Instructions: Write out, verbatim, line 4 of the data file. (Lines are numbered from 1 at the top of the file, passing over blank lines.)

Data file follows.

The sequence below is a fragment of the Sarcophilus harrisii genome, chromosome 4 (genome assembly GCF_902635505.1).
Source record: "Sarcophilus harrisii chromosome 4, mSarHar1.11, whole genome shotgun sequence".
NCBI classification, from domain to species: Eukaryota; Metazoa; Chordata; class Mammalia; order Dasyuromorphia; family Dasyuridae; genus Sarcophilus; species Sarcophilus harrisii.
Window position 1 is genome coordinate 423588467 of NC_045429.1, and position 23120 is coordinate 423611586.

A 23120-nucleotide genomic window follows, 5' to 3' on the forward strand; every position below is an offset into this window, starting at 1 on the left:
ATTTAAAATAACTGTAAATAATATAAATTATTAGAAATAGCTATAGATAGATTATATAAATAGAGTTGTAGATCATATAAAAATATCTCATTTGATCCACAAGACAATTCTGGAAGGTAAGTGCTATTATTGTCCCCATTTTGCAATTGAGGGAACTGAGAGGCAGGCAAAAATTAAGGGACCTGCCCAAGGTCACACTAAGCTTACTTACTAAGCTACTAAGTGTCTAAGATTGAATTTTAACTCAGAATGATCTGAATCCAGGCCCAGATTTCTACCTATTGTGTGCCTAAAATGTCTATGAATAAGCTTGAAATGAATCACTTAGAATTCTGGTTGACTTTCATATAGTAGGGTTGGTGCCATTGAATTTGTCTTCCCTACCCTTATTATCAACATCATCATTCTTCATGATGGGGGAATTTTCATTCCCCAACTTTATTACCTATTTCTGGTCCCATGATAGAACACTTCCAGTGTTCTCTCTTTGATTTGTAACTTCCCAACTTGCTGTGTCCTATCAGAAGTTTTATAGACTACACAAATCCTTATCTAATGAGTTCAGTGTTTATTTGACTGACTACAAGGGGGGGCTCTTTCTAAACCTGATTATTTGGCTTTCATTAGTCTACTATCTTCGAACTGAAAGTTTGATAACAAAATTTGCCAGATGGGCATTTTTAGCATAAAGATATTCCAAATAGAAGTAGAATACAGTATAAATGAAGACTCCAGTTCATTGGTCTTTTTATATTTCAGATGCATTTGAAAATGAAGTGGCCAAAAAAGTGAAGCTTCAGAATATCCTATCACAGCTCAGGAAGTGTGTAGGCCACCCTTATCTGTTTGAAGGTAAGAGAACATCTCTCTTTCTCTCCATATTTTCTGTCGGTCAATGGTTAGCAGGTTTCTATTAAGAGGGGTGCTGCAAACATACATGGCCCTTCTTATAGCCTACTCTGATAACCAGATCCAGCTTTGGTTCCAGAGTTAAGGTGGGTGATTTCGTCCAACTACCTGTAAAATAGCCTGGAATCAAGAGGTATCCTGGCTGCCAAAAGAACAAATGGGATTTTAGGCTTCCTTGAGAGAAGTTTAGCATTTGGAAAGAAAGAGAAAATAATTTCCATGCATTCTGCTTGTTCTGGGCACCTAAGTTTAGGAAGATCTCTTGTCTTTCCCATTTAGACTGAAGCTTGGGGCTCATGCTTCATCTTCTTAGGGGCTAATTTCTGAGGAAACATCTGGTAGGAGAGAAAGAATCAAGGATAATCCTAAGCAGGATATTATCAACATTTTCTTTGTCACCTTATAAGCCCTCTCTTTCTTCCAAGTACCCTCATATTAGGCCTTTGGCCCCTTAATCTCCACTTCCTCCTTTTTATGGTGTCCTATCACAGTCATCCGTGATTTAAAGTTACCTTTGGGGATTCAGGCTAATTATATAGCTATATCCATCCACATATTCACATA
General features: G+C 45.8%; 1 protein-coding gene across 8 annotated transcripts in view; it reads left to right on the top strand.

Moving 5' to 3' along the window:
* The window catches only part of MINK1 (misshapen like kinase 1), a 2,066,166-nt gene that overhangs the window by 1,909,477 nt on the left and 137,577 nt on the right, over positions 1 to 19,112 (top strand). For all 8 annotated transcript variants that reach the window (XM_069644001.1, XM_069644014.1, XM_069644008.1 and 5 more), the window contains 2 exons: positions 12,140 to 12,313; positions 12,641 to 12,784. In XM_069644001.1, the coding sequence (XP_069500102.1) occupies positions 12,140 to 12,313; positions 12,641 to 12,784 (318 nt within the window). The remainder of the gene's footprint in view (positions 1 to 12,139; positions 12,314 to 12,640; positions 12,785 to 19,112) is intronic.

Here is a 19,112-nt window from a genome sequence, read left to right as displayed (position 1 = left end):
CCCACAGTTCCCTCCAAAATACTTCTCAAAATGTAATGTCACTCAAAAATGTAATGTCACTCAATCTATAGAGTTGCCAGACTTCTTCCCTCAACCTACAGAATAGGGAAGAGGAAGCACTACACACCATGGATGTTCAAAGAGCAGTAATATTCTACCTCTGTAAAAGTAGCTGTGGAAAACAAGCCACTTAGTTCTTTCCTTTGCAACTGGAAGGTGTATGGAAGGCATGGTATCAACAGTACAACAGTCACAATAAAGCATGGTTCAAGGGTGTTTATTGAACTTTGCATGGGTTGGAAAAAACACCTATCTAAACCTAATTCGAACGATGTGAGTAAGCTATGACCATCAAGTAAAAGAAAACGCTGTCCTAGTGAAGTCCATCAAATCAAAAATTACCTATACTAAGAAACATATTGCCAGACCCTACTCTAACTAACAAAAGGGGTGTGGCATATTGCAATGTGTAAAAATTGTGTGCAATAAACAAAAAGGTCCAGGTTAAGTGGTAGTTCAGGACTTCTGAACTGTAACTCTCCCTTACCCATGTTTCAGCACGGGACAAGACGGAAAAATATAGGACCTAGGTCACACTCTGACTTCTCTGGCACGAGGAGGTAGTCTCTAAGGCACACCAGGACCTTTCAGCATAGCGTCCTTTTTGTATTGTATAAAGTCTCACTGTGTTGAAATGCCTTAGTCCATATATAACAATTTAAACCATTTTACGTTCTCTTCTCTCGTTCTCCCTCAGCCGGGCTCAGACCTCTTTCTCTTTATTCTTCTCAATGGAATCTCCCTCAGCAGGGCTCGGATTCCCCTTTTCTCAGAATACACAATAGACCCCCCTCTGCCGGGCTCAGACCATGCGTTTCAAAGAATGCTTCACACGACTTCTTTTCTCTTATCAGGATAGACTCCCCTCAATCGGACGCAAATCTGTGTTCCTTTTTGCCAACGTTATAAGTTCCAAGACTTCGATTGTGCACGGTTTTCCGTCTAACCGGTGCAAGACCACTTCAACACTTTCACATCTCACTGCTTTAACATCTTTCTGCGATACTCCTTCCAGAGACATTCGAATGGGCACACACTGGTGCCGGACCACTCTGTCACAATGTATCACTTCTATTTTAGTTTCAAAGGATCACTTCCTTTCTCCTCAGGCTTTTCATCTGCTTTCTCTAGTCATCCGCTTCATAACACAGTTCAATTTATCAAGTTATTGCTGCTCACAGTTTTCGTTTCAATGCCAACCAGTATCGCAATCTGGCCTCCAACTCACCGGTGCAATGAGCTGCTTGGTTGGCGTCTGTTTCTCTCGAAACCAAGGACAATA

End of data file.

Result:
Window position 1 is genome coordinate 423588467 of NC_045429.1, and position 23120 is coordinate 423611586.